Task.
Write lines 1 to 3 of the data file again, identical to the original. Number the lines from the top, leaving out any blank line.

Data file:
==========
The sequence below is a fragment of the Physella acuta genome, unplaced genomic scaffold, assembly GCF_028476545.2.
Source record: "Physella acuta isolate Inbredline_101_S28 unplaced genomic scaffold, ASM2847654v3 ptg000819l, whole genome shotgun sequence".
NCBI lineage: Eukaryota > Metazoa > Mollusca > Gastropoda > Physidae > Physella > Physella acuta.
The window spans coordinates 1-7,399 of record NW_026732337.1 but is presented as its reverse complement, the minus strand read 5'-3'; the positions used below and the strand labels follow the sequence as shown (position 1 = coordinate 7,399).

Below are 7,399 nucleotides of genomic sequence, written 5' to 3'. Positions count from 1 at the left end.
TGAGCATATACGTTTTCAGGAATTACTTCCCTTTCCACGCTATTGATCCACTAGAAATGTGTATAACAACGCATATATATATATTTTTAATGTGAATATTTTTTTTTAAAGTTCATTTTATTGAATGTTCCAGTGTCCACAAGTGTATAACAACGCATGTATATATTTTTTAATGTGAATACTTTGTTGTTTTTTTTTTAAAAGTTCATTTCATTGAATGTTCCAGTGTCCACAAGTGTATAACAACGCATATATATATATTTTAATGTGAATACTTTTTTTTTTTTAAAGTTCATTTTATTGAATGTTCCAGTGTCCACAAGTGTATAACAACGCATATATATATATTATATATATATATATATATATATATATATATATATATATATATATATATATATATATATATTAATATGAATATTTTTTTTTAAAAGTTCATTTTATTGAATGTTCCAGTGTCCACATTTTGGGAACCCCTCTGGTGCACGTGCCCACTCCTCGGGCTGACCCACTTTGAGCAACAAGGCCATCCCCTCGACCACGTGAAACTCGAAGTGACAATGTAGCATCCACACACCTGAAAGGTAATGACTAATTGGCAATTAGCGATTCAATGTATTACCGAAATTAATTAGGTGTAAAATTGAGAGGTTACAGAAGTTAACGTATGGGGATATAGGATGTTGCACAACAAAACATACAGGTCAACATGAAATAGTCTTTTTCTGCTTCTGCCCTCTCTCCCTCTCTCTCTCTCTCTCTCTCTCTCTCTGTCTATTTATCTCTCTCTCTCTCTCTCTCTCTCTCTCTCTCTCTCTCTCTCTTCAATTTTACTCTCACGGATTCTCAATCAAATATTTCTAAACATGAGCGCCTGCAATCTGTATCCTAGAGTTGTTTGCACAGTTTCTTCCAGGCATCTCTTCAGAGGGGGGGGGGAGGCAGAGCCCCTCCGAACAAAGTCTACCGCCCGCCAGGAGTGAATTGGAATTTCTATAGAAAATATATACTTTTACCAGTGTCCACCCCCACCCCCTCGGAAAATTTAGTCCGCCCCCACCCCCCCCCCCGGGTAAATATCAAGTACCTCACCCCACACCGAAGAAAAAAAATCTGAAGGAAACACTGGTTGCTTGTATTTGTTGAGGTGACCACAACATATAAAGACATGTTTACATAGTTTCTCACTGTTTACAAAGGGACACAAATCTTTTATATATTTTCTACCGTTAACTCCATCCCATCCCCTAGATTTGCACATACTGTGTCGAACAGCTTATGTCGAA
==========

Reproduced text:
The sequence below is a fragment of the Physella acuta genome, unplaced genomic scaffold, assembly GCF_028476545.2.
Source record: "Physella acuta isolate Inbredline_101_S28 unplaced genomic scaffold, ASM2847654v3 ptg000819l, whole genome shotgun sequence".
NCBI lineage: Eukaryota > Metazoa > Mollusca > Gastropoda > Physidae > Physella > Physella acuta.